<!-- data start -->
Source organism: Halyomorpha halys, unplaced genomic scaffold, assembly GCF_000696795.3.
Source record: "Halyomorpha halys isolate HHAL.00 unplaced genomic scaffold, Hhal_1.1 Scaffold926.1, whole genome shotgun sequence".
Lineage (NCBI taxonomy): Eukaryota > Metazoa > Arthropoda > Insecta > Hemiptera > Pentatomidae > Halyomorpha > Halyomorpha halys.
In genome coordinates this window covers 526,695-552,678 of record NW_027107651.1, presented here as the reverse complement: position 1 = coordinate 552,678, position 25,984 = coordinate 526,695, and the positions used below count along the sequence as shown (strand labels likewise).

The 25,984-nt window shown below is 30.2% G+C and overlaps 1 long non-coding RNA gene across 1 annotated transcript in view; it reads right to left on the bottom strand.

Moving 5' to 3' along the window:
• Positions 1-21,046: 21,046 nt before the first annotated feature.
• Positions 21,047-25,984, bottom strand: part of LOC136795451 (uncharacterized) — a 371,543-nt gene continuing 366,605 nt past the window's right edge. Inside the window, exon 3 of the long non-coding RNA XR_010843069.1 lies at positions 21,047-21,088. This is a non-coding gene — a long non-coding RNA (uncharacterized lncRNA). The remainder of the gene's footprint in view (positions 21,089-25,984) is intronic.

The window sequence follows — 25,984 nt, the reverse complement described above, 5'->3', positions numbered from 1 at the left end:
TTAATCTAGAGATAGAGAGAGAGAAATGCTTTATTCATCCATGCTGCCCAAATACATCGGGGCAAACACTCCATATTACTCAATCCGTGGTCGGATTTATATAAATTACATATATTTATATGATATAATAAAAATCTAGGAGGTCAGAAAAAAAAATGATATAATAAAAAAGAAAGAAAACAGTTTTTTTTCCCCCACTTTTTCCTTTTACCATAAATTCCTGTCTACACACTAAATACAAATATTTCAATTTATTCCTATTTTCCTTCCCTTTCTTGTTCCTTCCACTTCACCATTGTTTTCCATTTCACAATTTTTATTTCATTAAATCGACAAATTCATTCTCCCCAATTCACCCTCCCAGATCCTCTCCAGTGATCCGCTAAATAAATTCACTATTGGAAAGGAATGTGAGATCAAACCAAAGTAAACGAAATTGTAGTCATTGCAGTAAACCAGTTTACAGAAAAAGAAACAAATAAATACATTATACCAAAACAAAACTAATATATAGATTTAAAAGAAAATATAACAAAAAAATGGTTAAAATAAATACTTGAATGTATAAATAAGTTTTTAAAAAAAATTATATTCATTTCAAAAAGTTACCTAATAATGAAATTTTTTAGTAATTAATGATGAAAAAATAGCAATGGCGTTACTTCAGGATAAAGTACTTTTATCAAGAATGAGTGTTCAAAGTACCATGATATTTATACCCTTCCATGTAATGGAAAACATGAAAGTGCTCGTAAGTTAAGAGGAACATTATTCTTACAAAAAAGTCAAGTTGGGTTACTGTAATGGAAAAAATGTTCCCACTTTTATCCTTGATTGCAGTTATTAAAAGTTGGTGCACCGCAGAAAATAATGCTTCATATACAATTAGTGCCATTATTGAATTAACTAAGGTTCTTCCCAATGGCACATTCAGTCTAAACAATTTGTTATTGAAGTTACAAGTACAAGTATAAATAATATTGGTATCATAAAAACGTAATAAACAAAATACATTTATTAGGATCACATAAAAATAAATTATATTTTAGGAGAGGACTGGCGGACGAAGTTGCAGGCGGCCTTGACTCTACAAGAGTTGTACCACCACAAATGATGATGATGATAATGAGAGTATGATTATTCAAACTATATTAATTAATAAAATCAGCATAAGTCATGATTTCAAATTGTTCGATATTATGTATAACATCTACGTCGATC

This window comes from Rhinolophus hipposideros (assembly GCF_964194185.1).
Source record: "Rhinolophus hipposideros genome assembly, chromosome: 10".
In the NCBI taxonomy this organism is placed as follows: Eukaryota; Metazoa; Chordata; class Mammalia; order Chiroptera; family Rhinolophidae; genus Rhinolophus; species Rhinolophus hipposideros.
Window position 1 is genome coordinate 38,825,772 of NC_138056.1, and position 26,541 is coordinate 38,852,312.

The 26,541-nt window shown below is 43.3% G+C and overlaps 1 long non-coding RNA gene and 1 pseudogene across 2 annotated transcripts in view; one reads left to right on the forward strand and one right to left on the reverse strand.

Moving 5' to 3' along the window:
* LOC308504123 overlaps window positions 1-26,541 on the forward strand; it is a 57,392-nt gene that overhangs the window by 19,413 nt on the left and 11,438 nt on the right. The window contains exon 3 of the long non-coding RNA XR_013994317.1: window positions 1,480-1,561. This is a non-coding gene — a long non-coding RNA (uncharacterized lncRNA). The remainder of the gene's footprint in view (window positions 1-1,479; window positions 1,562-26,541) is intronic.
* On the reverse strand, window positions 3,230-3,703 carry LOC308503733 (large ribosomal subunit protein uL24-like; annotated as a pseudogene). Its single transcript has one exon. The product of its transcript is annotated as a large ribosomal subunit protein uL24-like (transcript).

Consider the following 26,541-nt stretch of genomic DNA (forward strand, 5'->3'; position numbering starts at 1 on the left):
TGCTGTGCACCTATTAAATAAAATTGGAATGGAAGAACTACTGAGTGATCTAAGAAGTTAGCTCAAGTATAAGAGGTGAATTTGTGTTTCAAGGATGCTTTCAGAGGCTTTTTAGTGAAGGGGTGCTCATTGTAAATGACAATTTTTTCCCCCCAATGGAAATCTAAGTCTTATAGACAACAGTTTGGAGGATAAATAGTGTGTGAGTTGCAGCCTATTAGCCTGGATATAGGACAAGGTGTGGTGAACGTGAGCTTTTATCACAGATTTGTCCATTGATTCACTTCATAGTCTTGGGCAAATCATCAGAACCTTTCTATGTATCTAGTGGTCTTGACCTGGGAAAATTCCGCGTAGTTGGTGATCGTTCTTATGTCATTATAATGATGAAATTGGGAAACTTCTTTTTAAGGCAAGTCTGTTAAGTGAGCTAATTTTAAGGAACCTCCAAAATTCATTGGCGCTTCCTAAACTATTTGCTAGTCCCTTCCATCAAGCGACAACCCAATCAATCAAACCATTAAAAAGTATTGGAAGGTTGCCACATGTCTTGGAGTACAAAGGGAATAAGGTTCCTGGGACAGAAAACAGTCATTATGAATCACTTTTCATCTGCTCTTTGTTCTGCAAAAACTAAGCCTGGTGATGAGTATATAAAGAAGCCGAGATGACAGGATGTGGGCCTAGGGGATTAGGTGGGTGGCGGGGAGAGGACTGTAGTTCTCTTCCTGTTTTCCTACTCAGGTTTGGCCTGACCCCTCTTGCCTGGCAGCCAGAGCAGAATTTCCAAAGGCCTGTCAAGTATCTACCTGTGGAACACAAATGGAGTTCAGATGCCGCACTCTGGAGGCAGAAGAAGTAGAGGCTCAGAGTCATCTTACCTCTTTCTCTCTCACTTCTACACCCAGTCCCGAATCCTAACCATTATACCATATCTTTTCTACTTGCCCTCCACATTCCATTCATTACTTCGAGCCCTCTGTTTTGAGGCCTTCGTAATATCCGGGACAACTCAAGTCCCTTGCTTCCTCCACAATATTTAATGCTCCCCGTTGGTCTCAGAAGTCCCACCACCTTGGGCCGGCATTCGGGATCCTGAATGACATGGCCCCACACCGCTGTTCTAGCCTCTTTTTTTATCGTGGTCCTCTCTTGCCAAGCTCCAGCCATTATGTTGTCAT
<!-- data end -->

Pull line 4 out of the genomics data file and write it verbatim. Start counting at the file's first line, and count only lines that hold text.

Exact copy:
In genome coordinates this window covers 526,695-552,678 of record NW_027107651.1, presented here as the reverse complement: position 1 = coordinate 552,678, position 25,984 = coordinate 526,695, and the positions used below count along the sequence as shown (strand labels likewise).